Summary: Jesus clearly exhorted His disciples to be ready for His coming. Are you ready? Really?

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Alistair Begg recalls a news story he heard while living in England about a Liverpool couple who had their car stolen from in front of their home one night. Several days later they woke in the morning to find their car, cleaned, full of gas and sitting back in front of the house. There was a note on the front seat, containing an apology for whatever inconvenience they may have experienced, and two theatre tickets.

So the couple used the tickets. And while they were at the play, the guy burglarized their house.

Begg used the story for the same purpose I repeat it; to make the simple point that if the couple had been just a little suspicious about the unusual circumstances and perhaps thought it through more, they may have skipped the play and been ready for the intruder.

There is no shortage in the Scriptures of warnings to be watchful, alert, ready. These are always directed at God’s people. The people of the world have nothing to be watchful for. The warnings to them are of quite a different type, and the tone offers nothing of a desirable nature at all if they refuse to take heed.

But here in Luke 12 Jesus is speaking to His disciples and He has some very enlightening but also sobering matters to address with them.


Putting our text verses in the context of the moment, we look back and observe that Jesus has just told the parable of the wealthy landowner who thought he had it made because his barns were full. The man thinks he has all he needs for years to come, so he is now free to kick back and enjoy it all in ease. Little does he know that by morning he’s going to be dead.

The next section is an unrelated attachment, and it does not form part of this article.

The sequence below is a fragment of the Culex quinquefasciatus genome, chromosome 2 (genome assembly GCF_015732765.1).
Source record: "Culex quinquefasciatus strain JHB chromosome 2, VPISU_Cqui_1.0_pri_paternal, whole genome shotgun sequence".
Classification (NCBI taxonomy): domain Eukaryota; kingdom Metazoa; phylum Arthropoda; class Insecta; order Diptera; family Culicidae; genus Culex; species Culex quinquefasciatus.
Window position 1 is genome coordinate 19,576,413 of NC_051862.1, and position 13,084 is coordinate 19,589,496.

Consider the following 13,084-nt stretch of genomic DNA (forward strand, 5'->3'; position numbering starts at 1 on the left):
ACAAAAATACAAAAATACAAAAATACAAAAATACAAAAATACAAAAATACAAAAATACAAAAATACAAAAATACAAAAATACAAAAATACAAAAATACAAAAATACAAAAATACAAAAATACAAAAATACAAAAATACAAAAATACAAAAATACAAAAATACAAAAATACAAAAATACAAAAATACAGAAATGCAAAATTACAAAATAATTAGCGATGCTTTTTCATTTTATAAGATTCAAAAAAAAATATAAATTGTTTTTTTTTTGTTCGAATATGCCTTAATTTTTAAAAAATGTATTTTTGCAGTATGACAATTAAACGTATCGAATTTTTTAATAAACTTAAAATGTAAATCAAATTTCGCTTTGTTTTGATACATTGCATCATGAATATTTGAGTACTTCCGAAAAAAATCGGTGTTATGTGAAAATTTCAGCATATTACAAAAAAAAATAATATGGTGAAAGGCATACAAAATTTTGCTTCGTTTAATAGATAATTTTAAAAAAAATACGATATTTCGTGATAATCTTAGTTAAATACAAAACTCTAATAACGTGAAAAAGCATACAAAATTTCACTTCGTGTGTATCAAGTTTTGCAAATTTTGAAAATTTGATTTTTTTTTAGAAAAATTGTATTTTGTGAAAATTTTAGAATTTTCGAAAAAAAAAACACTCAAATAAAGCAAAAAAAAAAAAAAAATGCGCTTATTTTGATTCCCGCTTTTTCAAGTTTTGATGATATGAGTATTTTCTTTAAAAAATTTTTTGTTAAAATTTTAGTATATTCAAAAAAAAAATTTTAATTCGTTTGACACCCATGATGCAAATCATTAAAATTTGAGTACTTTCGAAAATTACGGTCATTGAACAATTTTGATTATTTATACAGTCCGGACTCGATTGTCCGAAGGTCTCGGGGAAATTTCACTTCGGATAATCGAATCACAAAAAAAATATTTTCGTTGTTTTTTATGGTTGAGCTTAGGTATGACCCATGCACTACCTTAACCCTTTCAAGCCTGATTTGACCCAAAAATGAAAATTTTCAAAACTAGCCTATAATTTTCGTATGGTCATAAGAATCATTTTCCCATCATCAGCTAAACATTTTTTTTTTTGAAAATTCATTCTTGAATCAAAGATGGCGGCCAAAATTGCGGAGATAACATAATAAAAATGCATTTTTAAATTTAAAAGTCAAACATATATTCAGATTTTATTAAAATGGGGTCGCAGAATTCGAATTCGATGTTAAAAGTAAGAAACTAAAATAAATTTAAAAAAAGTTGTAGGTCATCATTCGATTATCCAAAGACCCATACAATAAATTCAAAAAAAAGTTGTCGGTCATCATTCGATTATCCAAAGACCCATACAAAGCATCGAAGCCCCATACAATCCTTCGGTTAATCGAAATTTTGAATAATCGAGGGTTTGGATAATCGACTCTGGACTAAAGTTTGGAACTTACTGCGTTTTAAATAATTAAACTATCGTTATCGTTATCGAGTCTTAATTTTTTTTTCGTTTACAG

Jesus has been telling this parable in the presence of a very large crowd of people. Verse one of chapter 12 says thousands. It says they were stepping on each other. But notice His comments are nevertheless directed to His disciples. Luke tells us that in verse one and again in verse 22.

He finishes the parable then once again says directly to His disciples, “For this reason I say to you…” For what reason? So they won’t end up like the fool with the full barns.

He laid up treasure for himself on earth but was not rich toward God.

Now we are not to derive from this that there is something wrong with having wealth or worldly goods. Lloyd Ogilvie pointed out that we in the church have historically been critical of successful people, condemning prosperity all year, and yet “…go to the prosperous at stewardship time to collect the results of their industry”. “AUTOBIOGRAPHY OF GOD” – Regal Books 1979

Ogilvie’s point was that having wealth in itself is not bad. In fact, when a person is wealthy in this world, their duty to God is to first acknowledge that what they have comes from Him, and secondly to use it with Godly wisdom and charity.

The main point Jesus is making to them is that the man’s attentions were so riveted on his material goods and the here and now that he gave no thought for God and wasn’t ready for eternity.

So in verse 22 when He tells them (and us) “…do not be anxious for your life, as to what you shall eat; nor for your body, as to what you shall put on”

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